This has been a remarkable week for America’s gay community. A decision in a San Francisco courthouse brings us into the 21st century. Gays will soon be able to legally marry again in California. Our centerfold celebrates many couples. Still, the battles we must win are in the hearts and minds of our fellow countrymen. There should never have been a Proposition 8, where citizens got to vote on our civil rights. It is not like we have voting on a free press, or freedom of religion. It is a right that is inalienable; which cannot be taken away by statute or a voter. Yes, you should have always had the right to partner and marry who you sought. Finally, American courts are catching up with the rest of our civilized world.
On another plane, yesterday, at the Pride Center at Equality Park, Mikey Verdugo held a press conference to announce that he will continue a challenge to retain his certification to remain a law enforcement officer in the State of Florida. As reported in our very first issue back in January, in a story you can read on our website, an arbitrator had ruled the City of Hollywood lawfully terminated his tenure as a Hollywood cop. His crime? Omitting on his employment application that he once did a scene in a gay porn film, five years before even applying for a police job. Please!
Aided by the skill set of Wilton Manors attorney George Castrataro, and the team at his able law offices, Verdugo’s appeal comes down to invidious discrimination against a gay man. Had Verdugo omitted to put on his employment application that he played a role as Othello in a summerstock theater company, there would be no legal battle today. Mikey Verdugo would still be a Hollywood police officer.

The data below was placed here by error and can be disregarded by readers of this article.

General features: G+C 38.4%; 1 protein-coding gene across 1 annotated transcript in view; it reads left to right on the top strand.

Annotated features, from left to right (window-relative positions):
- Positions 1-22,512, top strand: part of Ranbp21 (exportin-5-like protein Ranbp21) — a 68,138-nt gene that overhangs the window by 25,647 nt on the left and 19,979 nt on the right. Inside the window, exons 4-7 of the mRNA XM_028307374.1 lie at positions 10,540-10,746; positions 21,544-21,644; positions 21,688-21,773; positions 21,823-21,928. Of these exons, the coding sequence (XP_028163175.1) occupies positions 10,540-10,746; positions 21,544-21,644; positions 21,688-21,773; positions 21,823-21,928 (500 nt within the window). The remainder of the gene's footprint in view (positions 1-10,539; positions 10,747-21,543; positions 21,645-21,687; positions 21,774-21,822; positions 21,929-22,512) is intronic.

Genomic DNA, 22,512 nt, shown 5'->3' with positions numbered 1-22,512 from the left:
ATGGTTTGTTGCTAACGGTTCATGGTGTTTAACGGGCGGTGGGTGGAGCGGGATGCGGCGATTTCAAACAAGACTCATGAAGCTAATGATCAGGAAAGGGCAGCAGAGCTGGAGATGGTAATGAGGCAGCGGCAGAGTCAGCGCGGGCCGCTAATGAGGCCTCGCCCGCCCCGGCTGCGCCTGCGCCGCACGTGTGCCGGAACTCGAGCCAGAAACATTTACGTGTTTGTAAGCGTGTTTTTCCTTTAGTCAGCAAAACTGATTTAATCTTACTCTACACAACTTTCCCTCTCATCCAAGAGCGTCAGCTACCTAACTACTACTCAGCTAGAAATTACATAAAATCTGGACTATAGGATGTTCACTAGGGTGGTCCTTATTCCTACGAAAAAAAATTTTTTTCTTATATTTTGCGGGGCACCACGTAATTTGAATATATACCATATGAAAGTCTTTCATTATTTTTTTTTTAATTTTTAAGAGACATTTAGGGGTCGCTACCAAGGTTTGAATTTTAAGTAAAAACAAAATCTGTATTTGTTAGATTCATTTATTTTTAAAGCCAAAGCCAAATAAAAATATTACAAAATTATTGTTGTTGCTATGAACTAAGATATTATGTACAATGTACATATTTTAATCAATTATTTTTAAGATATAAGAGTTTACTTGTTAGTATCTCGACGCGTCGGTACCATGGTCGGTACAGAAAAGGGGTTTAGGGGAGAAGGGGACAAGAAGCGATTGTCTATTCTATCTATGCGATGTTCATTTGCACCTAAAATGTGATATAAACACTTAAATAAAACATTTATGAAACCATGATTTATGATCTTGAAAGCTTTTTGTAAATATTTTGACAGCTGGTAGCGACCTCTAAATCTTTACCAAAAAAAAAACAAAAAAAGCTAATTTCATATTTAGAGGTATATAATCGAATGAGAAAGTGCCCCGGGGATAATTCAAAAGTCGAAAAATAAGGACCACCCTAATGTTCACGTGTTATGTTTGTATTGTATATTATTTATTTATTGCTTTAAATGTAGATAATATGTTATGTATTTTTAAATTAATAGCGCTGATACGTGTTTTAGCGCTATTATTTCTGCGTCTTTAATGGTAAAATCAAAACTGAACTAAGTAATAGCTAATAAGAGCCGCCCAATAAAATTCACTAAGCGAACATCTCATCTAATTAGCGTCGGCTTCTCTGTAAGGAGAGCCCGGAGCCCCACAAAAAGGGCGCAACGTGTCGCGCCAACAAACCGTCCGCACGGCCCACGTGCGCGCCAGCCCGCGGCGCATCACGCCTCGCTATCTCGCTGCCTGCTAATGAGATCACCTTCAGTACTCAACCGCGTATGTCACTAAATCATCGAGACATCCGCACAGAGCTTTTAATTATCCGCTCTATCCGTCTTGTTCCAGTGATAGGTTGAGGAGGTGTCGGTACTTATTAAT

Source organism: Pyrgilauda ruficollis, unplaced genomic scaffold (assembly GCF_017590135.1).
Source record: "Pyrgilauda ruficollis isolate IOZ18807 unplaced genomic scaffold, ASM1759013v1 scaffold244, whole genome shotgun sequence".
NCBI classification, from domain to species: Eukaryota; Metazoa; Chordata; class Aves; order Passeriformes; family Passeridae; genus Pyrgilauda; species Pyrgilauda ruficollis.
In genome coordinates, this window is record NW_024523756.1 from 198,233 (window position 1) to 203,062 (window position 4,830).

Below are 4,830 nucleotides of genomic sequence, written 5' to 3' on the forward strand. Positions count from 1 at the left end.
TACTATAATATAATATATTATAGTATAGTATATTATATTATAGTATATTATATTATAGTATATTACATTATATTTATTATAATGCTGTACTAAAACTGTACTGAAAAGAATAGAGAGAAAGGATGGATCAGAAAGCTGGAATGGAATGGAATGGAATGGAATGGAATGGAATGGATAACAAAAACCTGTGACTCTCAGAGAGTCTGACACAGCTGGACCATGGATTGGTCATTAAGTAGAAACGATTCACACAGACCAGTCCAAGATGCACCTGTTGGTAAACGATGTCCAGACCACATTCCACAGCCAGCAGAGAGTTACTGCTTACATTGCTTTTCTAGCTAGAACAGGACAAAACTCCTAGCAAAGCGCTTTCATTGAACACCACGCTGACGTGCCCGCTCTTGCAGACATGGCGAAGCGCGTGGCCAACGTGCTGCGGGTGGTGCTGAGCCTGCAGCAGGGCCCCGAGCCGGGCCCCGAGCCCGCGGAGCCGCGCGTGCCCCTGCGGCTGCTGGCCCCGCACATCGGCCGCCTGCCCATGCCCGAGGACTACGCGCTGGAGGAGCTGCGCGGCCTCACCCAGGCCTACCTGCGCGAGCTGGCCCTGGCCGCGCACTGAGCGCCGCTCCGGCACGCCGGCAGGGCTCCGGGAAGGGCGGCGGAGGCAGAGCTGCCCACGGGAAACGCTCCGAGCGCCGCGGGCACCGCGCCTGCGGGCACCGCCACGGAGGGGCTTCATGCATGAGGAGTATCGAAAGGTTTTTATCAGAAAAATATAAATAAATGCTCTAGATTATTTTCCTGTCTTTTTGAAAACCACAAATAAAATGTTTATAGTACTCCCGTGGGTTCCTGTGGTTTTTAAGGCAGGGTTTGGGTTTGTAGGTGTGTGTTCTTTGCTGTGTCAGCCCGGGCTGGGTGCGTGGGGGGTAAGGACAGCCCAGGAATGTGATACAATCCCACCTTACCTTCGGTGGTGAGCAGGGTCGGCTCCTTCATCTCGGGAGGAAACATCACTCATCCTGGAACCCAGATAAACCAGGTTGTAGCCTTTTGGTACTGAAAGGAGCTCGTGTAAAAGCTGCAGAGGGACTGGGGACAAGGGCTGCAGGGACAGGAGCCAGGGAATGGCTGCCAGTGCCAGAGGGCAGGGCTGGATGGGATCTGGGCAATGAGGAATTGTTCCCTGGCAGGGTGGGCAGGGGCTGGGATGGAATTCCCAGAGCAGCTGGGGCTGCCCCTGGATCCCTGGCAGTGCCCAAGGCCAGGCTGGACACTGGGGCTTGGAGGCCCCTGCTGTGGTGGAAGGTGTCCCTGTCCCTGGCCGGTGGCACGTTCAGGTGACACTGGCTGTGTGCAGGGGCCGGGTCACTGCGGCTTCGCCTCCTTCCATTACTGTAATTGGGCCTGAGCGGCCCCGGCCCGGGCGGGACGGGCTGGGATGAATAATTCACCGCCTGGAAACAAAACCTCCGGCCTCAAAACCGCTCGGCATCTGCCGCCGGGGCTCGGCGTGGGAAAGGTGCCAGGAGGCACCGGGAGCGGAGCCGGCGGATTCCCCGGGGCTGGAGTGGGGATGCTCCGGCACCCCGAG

The significance of this story cannot be underplayed either, because the City of Hollywood continues to seek its pound of flesh. Despite a decade on the department where he distinguished himself in the field, including during dangerous undercover operations, the City was not satisfied with just firing him. They are also seeking to strip him of his state certification to remain a police officer anywhere in the state. This is outrageous, not only because there are many agencies that would still employ him, but the nominal offense of omission, weighed against his years of service to the community, is inconsequential.
Indeed, that was the ruling of the State of Florida Criminal Justice Standards and Training Commission, who had negotiated a stipulation with George Castrataro, on behalf of Mikey Verdugo. Castrataro engineered a fair and just settlement, insuring that Verdugo could remain a licensed police officer in the state of Florida, with a supervisory probationary sanction that included an ethics course. By all rhyme and reason, it was an appropriate disposition, which would leave only Verdugo’s challenge in Circuit Court to the arbitrator’s ruling. It is a tough case to be sure, hard to win, but one where he would get to make his arguments.
Amazingly, the City of Hollywood police department has chosen to snake the settlement agreement by filing a challenge with the Training Commission, and they are going to Tampa to argue their case tomorrow. Mind you, this is an agreement already signed off by the General Counsel for the Florida Department of Law Enforcement. But that was not good enough for City of Hollywood attorney Joel Cantor and the city’s police chief, Chadwick Wagner. They have asked that Mikey’s right to be a police officer be terminated, unless he drops the arbitration case. It is their quid pro quo. But it is wrong, and Mikey has said “No, I will stand by ground.”
As a newspaper, as his co-counsel, we urge you to stand by him. Do not leave him naked before the cannon. Follow this newspaper, both in print and online, and watch as the events of his case unfold. Pressure the city commissioners of Hollywood, and its state representatives to intervene. Ask them to have the city police department ‘stand down.’ To do that, we must stand up.
If candidates want the support of the gay community, it is time they start standing up for gay rights when there are gay wrongs. In this week’s paper, Dean Trantalis, an openly gay man who once served as the Vice Mayor of Fort Lauderdale, has advertised his endorsements for those candidates who have respected the integrity of the gay and lesbian community. We second his endorsements. We invite you to stand together to mandate and elect leaders who protect and insure our rights.
Mikey Verdugo’s case may play itself out in the courts, but make no mistake about what has happened here. As gays get married in San Francisco, in Florida, a talented young man is being denied an opportunity to serve his community primarily because he is gay, and that is wrong. It is up to us to make it right.